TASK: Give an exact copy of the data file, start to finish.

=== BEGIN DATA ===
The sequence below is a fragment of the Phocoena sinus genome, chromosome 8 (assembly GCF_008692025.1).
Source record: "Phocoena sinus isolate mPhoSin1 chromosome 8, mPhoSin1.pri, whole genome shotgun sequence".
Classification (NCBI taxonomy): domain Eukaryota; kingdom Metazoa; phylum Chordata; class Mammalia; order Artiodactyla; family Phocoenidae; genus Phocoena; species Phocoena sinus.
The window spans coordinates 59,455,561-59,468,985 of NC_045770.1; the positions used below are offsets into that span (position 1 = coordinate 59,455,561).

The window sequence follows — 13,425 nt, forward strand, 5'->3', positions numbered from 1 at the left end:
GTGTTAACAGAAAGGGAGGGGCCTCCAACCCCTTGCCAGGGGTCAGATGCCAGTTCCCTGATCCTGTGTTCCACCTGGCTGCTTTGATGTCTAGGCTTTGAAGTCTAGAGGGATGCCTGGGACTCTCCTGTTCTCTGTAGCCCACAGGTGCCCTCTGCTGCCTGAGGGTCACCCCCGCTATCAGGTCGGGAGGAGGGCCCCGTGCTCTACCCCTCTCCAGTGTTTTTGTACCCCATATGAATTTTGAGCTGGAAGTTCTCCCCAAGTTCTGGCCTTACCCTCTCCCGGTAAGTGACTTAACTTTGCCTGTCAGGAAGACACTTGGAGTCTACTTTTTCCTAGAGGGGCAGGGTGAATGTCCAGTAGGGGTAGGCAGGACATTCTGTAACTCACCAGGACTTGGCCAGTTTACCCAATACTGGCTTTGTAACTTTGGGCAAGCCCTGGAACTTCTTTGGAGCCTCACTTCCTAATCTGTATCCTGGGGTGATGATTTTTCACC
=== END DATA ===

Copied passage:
The sequence below is a fragment of the Phocoena sinus genome, chromosome 8 (assembly GCF_008692025.1).
Source record: "Phocoena sinus isolate mPhoSin1 chromosome 8, mPhoSin1.pri, whole genome shotgun sequence".
Classification (NCBI taxonomy): domain Eukaryota; kingdom Metazoa; phylum Chordata; class Mammalia; order Artiodactyla; family Phocoenidae; genus Phocoena; species Phocoena sinus.
The window spans coordinates 59,455,561-59,468,985 of NC_045770.1; the positions used below are offsets into that span (position 1 = coordinate 59,455,561).

The window sequence follows — 13,425 nt, forward strand, 5'->3', positions numbered from 1 at the left end:
GTGTTAACAGAAAGGGAGGGGCCTCCAACCCCTTGCCAGGGGTCAGATGCCAGTTCCCTGATCCTGTGTTCCACCTGGCTGCTTTGATGTCTAGGCTTTGAAGTCTAGAGGGATGCCTGGGACTCTCCTGTTCTCTGTAGCCCACAGGTGCCCTCTGCTGCCTGAGGGTCACCCCCGCTATCAGGTCGGGAGGAGGGCCCCGTGCTCTACCCCTCTCCAGTGTTTTTGTACCCCATATGAATTTTGAGCTGGAAGTTCTCCCCAAGTTCTGGCCTTACCCTCTCCCGGTAAGTGACTTAACTTTGCCTGTCAGGAAGACACTTGGAGTCTACTTTTTCCTAGAGGGGCAGGGTGAATGTCCAGTAGGGGTAGGCAGGACATTCTGTAACTCACCAGGACTTGGCCAGTTTACCCAATACTGGCTTTGTAACTTTGGGCAAGCCCTGGAACTTCTTTGGAGCCTCACTTCCTAATCTGTATCCTGGGGTGATGATTTTTCACC